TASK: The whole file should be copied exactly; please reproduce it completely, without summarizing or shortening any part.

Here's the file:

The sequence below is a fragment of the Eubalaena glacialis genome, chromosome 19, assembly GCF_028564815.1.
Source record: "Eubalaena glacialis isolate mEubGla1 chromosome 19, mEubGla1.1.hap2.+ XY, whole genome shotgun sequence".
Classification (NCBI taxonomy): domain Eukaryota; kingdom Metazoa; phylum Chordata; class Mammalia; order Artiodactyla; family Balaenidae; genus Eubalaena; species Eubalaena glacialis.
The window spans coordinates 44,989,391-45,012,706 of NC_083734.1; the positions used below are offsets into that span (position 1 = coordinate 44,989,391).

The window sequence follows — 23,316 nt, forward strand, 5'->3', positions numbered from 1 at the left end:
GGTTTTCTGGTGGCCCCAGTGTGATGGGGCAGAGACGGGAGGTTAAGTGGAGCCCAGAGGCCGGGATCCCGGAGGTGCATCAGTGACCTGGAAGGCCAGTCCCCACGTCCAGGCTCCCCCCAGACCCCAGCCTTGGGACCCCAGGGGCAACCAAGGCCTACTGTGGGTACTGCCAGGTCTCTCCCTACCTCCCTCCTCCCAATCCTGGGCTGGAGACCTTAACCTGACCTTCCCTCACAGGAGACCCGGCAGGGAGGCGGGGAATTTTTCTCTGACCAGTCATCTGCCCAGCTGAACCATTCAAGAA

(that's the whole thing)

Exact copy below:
The sequence below is a fragment of the Eubalaena glacialis genome, chromosome 19, assembly GCF_028564815.1.
Source record: "Eubalaena glacialis isolate mEubGla1 chromosome 19, mEubGla1.1.hap2.+ XY, whole genome shotgun sequence".
Classification (NCBI taxonomy): domain Eukaryota; kingdom Metazoa; phylum Chordata; class Mammalia; order Artiodactyla; family Balaenidae; genus Eubalaena; species Eubalaena glacialis.
The window spans coordinates 44,989,391-45,012,706 of NC_083734.1; the positions used below are offsets into that span (position 1 = coordinate 44,989,391).

The window sequence follows — 23,316 nt, forward strand, 5'->3', positions numbered from 1 at the left end:
GGTTTTCTGGTGGCCCCAGTGTGATGGGGCAGAGACGGGAGGTTAAGTGGAGCCCAGAGGCCGGGATCCCGGAGGTGCATCAGTGACCTGGAAGGCCAGTCCCCACGTCCAGGCTCCCCCCAGACCCCAGCCTTGGGACCCCAGGGGCAACCAAGGCCTACTGTGGGTACTGCCAGGTCTCTCCCTACCTCCCTCCTCCCAATCCTGGGCTGGAGACCTTAACCTGACCTTCCCTCACAGGAGACCCGGCAGGGAGGCGGGGAATTTTTCTCTGACCAGTCATCTGCCCAGCTGAACCATTCAAGAA